Those inconsistencies were on display in the Independence Bowl against Missouri. He played lackadaisical at the point of attack and gave little effort chasing players beyond the line of scrimmage. His lack of hustle and energy was disappointing to watch, and it revealed a lot about his desire to be a disruptive force as a defender.

To be fair, it is not uncommon for NFL hopefuls to underperform at various points of their final season due to the burden of expectations that accompanies carrying a high preseason grade, but Coples' struggles are part of a year-long trend. If he doesn't perform well on the all-star circuit, he could be in jeopardy of watching his stock tumble dramatically in the run up to the draft.

Illinois' Whitney Mercilus is a hot commodity

The meteoric rise of Mercilus has been one of the biggest surprises in the scouting community due to his remarkable surge in production. He led the nation with 16 sacks and displayed all of the athletic potential that scouts covet in a defensive end.

At 6-foot-4, 265 pounds, Mercilus tantalizes scouts with his length and non-stop motor. He routinely outworks blockers on the edge, and his ability to win with power or finesse makes him a valued commodity as a pass rusher. His combination of hand skills and tenacity makes him difficult to block in isolated matchups. When used on stunts or twists, Whitney's ability to turn speed into power allows him to defeat interior blockers at the point of attack.

In looking at the flaws in Whitney's game, I would point to his initial quickness and lack of consistent production. He doesn't display the explosive first-step typically seen from elite rushers, and his slow takeoff could prevent him from defeating blockers on speed rushes as a pro. From a production standpoint, his dramatic increase in sacks leads to questions about his consistency. After barely getting to the quarterback during his first two seasons, he emerged as one of the most dominant pass rushers in the country as a junior.

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While some scouts will attribute his surge in production to his game maturing with more experience, the "one-year wonder" label will lead to questions about his ability to fit within a scheme. Regardless, the ability to impact the passing game makes him a valuable commodity whenever he enters the NFL.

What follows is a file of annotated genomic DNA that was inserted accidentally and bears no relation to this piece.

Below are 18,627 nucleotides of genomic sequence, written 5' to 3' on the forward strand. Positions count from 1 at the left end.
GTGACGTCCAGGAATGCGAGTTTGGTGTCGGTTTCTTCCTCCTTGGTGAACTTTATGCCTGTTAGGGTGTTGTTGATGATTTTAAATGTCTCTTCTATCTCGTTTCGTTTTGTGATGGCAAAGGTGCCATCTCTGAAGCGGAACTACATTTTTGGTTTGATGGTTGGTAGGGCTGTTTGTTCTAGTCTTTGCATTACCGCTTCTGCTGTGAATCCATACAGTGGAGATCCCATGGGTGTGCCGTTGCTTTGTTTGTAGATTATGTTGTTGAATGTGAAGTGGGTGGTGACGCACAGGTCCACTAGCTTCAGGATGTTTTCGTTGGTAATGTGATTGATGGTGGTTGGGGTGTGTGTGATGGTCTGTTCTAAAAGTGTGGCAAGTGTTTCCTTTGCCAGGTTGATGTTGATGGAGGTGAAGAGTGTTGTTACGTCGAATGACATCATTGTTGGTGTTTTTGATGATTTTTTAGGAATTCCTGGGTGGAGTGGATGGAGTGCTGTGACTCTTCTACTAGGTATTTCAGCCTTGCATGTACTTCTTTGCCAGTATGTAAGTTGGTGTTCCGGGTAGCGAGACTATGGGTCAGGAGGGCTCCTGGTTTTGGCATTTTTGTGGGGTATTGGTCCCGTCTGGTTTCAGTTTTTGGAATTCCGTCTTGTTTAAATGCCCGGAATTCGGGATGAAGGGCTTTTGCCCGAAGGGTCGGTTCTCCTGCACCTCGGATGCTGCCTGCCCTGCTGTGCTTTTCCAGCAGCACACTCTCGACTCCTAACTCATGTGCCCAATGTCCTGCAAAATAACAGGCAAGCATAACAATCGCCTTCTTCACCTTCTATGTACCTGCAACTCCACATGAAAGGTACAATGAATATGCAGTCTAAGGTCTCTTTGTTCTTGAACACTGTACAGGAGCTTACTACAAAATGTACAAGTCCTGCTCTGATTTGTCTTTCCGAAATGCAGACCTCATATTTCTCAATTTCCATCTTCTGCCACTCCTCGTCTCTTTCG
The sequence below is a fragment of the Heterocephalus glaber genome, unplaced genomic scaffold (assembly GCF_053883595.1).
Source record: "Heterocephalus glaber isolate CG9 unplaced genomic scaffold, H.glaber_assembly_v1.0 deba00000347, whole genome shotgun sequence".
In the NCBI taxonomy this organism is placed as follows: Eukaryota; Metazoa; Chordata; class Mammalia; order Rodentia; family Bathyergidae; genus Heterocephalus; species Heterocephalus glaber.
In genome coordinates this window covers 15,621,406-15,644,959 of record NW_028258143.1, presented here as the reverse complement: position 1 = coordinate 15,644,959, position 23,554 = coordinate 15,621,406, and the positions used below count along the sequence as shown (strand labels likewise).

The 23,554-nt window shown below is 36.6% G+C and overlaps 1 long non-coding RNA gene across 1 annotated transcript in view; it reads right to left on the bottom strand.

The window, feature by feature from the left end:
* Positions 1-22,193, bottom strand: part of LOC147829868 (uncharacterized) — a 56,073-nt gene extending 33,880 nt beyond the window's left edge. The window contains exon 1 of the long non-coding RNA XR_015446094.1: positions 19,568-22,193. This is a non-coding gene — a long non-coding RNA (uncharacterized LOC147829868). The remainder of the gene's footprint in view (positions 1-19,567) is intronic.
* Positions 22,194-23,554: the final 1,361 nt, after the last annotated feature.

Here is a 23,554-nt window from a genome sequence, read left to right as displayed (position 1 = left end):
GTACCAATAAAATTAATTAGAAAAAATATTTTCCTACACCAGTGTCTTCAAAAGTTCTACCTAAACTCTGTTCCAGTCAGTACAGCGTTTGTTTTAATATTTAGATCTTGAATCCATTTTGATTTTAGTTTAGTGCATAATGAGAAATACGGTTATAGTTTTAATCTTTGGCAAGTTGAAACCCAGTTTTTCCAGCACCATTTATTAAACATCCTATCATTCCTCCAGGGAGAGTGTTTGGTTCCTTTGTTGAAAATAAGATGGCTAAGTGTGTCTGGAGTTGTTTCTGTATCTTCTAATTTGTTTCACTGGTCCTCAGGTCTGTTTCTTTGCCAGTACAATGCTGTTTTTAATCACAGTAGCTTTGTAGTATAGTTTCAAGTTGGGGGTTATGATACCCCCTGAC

Arizona State's Vontaze Burfict is an enigma

And the biggest one in college football, for that matter. The junior linebacker is considered one of the best prospects at his position, but questions about his character, maturity and unruly behavior will make him a difficult evaluation for scouts.

As a player, he is a violent hitter with outstanding instincts and awareness. He quickly diagnoses plays and shows an uncanny knack for shooting through gaps between the tackles. His intimidating presence in the middle discourages runners and receivers from venturing between the hashes, which makes him a potential game-changer as a pro.

While those traits are certainly admirable, Burfict's lack of discipline and conflicts with teammates and coaches make him a tough sell in war rooms across the league. Throughout his three-year tenure at Arizona State, he has registered numerous personal foul penalties on an assortment of dirty tactics. From head butting opponents to delivering hits well after the whistle, his lack of emotional restraint is a major concern.

In addition, evaluators should be troubled by his inability to get along with teammates. He reportedly has been involved in numerous altercations with teammates and coaches, and those issues appeared again in the Las Vegas Bowl. He was benched in the second half for sub-par play, and reportedly refused to re-enter the game when asked by the coaching staff. If his insubordination is verified in interviews with team personnel, Burfict will be deemed a huge character risk for teams across the league.

Follow Bucky Brooks on Twitter @BuckyBrooks.